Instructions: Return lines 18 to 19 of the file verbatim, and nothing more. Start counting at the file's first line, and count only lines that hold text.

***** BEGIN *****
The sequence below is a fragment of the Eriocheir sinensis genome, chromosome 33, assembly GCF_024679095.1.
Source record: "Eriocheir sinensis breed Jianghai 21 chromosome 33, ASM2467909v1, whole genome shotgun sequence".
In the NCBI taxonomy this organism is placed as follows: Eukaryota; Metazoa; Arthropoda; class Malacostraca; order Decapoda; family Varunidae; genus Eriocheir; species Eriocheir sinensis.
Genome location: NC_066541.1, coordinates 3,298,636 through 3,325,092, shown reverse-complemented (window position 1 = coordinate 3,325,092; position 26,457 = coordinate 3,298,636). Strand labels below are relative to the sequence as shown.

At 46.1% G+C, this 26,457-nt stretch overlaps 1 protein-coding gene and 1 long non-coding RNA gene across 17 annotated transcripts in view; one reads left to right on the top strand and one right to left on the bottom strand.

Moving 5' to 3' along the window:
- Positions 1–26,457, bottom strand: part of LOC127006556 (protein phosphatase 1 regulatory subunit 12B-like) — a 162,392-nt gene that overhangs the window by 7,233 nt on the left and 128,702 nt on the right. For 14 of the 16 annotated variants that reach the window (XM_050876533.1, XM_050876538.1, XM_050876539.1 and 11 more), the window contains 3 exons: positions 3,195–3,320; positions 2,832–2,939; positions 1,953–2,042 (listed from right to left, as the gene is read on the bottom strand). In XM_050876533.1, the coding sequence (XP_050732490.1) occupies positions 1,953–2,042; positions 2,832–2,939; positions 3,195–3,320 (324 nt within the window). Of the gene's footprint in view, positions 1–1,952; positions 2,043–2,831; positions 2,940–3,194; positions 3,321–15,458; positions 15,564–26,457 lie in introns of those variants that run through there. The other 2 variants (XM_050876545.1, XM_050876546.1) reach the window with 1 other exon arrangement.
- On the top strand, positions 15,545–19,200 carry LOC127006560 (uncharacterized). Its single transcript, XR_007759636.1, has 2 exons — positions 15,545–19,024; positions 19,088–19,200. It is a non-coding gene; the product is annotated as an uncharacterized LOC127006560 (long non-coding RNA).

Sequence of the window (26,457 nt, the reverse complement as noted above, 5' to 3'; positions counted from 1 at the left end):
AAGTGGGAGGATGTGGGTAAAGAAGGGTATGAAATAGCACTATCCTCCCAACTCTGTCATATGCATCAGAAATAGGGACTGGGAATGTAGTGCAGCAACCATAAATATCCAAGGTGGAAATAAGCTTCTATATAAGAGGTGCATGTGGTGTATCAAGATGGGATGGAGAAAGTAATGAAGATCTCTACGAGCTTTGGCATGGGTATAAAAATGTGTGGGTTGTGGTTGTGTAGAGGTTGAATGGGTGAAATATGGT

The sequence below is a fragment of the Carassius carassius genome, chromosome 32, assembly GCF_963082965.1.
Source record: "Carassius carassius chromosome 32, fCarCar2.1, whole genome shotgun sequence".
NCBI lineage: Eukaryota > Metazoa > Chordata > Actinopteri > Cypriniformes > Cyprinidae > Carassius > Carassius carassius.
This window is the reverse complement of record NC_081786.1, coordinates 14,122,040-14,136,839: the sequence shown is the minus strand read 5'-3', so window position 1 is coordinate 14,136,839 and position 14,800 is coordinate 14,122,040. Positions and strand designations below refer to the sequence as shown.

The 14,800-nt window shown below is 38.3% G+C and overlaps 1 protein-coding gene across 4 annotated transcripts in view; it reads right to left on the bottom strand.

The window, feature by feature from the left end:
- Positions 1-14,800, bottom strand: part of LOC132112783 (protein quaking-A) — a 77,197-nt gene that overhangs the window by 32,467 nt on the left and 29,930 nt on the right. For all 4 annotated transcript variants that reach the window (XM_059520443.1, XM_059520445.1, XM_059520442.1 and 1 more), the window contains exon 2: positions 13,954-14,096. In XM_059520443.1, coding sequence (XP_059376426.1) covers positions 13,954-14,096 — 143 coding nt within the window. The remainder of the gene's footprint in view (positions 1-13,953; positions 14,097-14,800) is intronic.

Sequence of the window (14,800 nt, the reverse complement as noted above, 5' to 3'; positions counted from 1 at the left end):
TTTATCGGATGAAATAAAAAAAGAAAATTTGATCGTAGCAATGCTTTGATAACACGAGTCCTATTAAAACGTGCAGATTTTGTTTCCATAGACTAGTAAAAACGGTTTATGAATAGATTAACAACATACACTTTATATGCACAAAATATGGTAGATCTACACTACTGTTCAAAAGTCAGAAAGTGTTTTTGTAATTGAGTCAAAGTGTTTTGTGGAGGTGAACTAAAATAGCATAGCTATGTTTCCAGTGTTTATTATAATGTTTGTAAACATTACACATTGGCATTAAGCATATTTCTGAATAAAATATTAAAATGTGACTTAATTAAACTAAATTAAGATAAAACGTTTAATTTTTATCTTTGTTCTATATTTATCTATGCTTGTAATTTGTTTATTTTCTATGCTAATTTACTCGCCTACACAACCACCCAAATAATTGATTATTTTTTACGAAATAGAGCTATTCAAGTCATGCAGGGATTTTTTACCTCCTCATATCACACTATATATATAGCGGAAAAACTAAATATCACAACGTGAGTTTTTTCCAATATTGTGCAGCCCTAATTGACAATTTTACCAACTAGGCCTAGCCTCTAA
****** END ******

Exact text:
Sequence of the window (14,800 nt, the reverse complement as noted above, 5' to 3'; positions counted from 1 at the left end):
TTTATCGGATGAAATAAAAAAAGAAAATTTGATCGTAGCAATGCTTTGATAACACGAGTCCTATTAAAACGTGCAGATTTTGTTTCCATAGACTAGTAAAAACGGTTTATGAATAGATTAACAACATACACTTTATATGCACAAAATATGGTAGATCTACACTACTGTTCAAAAGTCAGAAAGTGTTTTTGTAATTGAGTCAAAGTGTTTTGTGGAGGTGAACTAAAATAGCATAGCTATGTTTCCAGTGTTTATTATAATGTTTGTAAACATTACACATTGGCATTAAGCATATTTCTGAATAAAATATTAAAATGTGACTTAATTAAACTAAATTAAGATAAAACGTTTAATTTTTATCTTTGTTCTATATTTATCTATGCTTGTAATTTGTTTATTTTCTATGCTAATTTACTCGCCTACACAACCACCCAAATAATTGATTATTTTTTACGAAATAGAGCTATTCAAGTCATGCAGGGATTTTTTACCTCCTCATATCACACTATATATATAGCGGAAAAACTAAATATCACAACGTGAGTTTTTTCCAATATTGTGCAGCCCTAATTGACAATTTTACCAACTAGGCCTAGCCTCTAA